Gurjars and Rajputs stake claim over Mihir Bhoj

In poll-bound Uttar Pradesh, especially western U.P., the issue may have political consequences

Over the past week, Samrat Mihir Bhoj emerged from the pages of history books to make headlines in the vernacular newspapers of western Uttar Pradesh as Gurjars and Rajputs staked their claim to the 9th Century ruler of the Gurjara-Pratihara dynasty.

While Gurjars claim the king belonged to their caste, the Rajputs contend the word Gurjara referred to a place, not a caste and that Mihir Bhoj was a Rajput king.

In poll-bound Uttar Pradesh, observers say, the issue will have political consequences, particularly in west U.P., where the Gurjar vote could prove decisive in at least a dozen constituencies.

The issue surfaced days before Uttar Pradesh Chief Minister Yogi Adityanath unveiled a 12-feet high statute of Mihir Bhoj in Dadri town of Gautam Buddh Nagar in a college named after the ruler on September 22.

The plaque referred to the ruler as Gurjar Partihar Samrat. It offended the Rajputs. Just before the event, the word Gurjar was removed. In his speech, Mr. Adityanath tried to placate both the communities by saying “mahapurush” (great men) are beyond caste and region. Observers say that playing the Hindutva card to unite the castes, he emphasised that during Mihir Bhoj’s time, no Muslim invader could cross into India, and it was towards the end of the Gurjara Pratihara dynasty that Mahmud Ghazni invaded north India.

However, it didn’t cut much ice with the Gurjars, who have formidable numbers in Dadri and the neighbouring Jewar constituency. There was a time when Gurjars of the region swore by the Congress leader Rajesh Pilot but today both Jewar and Dadri have sitting Bharatiya Janata Party (BJP) MLAs.

While Dadri has Tejpal Nagar, a Gurjar, Jewar sent Dhirendra Singh, a Thakur to the Assembly. Local sources say it’s internal politics that put Mr. Adityanath on a sticky wicket on the issue.

Lapping up the opportunity, Opposition leaders — Samajwadi Party’s Akhilesh Yadav, Bahujan Samaj Party’s (BSP) Mayawati and Rashtriya Lok Dal’s Jayant Chaudhary — took the BJP government to task for distorting history and playing caste politics.

“Around 25 years back, BJP Chief Minister Sahib Singh Verma named the NH24 after the Gurjar Samrat. At Akshardham, former PM Atal Bihari Vajpayee unveiled a statue of the ruler. In the Parliament, I have described him as Gurjar Samrat twice. Had there been any controversy, it would have been pointed out and removed,” said Malook Nagar, the BSP MP from Bijnor. “Some people want to create confusion for their vested interests. We welcome it if other castes want to embrace the Gurjar Samrat, but his name should not be tampered with,” said Mr. Nagar, a respected figure in the community.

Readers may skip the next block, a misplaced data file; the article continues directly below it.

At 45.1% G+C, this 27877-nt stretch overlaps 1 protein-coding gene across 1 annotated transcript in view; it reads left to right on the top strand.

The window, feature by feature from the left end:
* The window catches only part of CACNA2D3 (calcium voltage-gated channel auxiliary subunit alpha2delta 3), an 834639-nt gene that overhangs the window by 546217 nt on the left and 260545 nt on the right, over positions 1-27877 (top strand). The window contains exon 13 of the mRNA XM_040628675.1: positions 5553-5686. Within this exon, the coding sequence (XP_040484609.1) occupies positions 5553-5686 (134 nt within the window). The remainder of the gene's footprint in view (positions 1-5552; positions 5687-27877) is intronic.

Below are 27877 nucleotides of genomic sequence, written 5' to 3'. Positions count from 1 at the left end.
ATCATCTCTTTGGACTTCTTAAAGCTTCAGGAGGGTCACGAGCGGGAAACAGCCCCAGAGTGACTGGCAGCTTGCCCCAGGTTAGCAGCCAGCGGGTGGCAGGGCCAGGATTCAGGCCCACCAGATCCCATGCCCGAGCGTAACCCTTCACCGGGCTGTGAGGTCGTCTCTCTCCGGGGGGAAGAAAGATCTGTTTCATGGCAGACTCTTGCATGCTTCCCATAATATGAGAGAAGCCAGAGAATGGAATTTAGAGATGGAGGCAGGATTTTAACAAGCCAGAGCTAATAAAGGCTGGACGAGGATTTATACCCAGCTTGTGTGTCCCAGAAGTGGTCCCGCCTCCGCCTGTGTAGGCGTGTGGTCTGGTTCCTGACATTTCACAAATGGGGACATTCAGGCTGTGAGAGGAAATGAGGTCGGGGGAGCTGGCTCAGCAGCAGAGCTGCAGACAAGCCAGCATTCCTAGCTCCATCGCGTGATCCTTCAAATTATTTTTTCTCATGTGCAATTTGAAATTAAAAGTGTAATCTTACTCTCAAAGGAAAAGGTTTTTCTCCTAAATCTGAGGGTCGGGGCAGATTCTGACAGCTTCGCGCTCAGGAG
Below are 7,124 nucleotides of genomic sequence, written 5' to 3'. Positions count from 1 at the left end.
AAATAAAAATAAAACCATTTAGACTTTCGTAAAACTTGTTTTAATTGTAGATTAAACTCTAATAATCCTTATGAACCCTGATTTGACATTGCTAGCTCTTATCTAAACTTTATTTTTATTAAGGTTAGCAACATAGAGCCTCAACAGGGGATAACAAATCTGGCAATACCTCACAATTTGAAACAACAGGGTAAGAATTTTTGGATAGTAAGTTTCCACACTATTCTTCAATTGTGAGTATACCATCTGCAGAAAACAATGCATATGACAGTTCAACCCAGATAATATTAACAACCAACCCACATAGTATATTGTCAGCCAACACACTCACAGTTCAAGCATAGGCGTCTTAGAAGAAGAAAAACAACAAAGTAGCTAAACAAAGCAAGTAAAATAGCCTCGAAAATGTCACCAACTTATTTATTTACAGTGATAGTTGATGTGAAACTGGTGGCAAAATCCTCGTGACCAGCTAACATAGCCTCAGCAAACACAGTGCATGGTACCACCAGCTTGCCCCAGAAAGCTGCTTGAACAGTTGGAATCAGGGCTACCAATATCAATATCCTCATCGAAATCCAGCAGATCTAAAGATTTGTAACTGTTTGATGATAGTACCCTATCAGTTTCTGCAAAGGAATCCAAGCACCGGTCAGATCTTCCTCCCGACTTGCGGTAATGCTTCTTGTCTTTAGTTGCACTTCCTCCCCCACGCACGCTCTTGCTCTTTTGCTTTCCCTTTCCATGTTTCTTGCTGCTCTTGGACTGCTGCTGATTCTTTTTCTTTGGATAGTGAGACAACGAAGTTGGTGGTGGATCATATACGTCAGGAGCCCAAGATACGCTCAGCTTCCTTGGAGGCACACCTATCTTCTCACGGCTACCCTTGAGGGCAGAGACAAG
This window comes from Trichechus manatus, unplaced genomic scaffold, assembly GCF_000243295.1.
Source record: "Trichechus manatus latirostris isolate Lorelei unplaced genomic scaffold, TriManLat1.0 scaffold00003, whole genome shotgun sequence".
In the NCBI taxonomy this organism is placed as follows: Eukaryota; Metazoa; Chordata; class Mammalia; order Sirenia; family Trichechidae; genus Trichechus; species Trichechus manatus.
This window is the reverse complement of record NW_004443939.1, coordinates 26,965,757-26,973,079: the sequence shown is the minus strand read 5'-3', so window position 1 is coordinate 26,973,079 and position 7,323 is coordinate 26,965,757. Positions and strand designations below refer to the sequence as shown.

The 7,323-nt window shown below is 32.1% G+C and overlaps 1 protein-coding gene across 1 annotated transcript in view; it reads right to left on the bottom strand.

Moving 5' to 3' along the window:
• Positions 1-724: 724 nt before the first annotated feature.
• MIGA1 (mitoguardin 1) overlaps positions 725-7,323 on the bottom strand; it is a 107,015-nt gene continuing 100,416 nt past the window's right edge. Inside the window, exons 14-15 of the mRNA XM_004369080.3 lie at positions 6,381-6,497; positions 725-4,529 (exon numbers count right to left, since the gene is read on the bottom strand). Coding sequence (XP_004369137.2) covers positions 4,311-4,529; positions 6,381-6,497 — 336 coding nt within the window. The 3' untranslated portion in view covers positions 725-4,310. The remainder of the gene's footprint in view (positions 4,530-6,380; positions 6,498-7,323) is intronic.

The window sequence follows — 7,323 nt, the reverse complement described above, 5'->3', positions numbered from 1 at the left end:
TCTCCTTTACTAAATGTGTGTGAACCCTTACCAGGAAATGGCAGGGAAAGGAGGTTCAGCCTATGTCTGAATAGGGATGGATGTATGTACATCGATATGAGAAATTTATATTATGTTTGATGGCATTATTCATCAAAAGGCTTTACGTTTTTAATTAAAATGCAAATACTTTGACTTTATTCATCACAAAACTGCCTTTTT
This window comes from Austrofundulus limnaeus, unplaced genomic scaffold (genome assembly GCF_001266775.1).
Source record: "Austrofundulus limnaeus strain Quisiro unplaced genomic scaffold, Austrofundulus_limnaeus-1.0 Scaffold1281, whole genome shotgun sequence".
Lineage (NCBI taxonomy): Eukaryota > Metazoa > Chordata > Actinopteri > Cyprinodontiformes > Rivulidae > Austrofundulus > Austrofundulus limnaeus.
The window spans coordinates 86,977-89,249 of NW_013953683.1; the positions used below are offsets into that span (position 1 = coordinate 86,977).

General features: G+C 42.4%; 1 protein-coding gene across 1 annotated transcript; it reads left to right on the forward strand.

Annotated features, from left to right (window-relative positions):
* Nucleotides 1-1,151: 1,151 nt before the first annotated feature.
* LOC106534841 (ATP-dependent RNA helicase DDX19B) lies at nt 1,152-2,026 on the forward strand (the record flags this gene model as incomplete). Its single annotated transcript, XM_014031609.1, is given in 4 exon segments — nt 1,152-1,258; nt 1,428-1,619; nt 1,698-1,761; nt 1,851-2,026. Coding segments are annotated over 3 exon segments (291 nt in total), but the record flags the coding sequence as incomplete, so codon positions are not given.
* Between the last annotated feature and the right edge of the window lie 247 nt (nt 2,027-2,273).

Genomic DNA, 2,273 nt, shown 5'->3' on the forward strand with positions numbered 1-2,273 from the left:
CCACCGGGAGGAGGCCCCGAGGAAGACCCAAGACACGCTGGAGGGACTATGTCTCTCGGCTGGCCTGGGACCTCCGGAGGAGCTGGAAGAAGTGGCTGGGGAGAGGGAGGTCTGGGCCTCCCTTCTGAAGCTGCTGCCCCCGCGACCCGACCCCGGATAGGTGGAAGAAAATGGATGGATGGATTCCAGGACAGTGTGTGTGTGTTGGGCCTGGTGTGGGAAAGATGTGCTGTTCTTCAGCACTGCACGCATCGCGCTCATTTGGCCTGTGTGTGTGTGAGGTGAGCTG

On September 26, Gurjars held a massive mahapanchayat in a Dadri village, demanding the word Gurjar to be restored before Samrat. For young Gurjars who are moving away from traditional professions of agriculture and dairy farming, it has become an emotive issue because they have grown up listening to oral stories of Mihir Bhoj. “The new narrative has come to us as a shock,” said Dr. Veerpal Singh, a professor in Chaudhary Charan Singh University who hails from the Gurjar community. In Dadri itself, there are at least half a dozen institutions named after the ruler.

On Tuesday, the BJP’s Rajya Sabha member Surendra Nagar removed the black ink from the word Gurjar and posted his pictures on the social media. Some hours later, unknown people put black ink on the names of the CM, Mr. Nagar and the local MLA on the plaque. The BJP blamed the local Samajwadi Party leaders for the act. Dadri Police has arrested two people in this regard.

In his reaction, Prince Arunoday Singh Parihar, who describes himself as a direct descendant of Mihir Bhoj, wrote to PM Narendra Modi to stop “distortion of Rajput history”.

Ajay Singh, national president of the Akhil Bhariya Kshatriya Mahasabha said they were approaching the High Courts of four States to protect the community’s honour. “How could the Gurjars enjoy the perks of Other Backward Class (OBC) and appropriate a Kshatriya ruler at the same time,” he asked, adding the issue would not die down soon. “It will have consequences in the elections,” he said.

Manvendra Pundhir, Professor of History in Aligarh Muslim University, described Mihir Bhoj as a Rajput ruler. “Wherever there are gaps in history, communities use them to invent their past and the political parties use communities according to their convenience,” he said, adding that if one were to go by nomenclature, “The present day Guptas could claim Samudragupta as their ancestor.”

Meanwhile, local police are providing security to the statue of a king whose empire once covered almost the entire north India.

Source: Read Full Article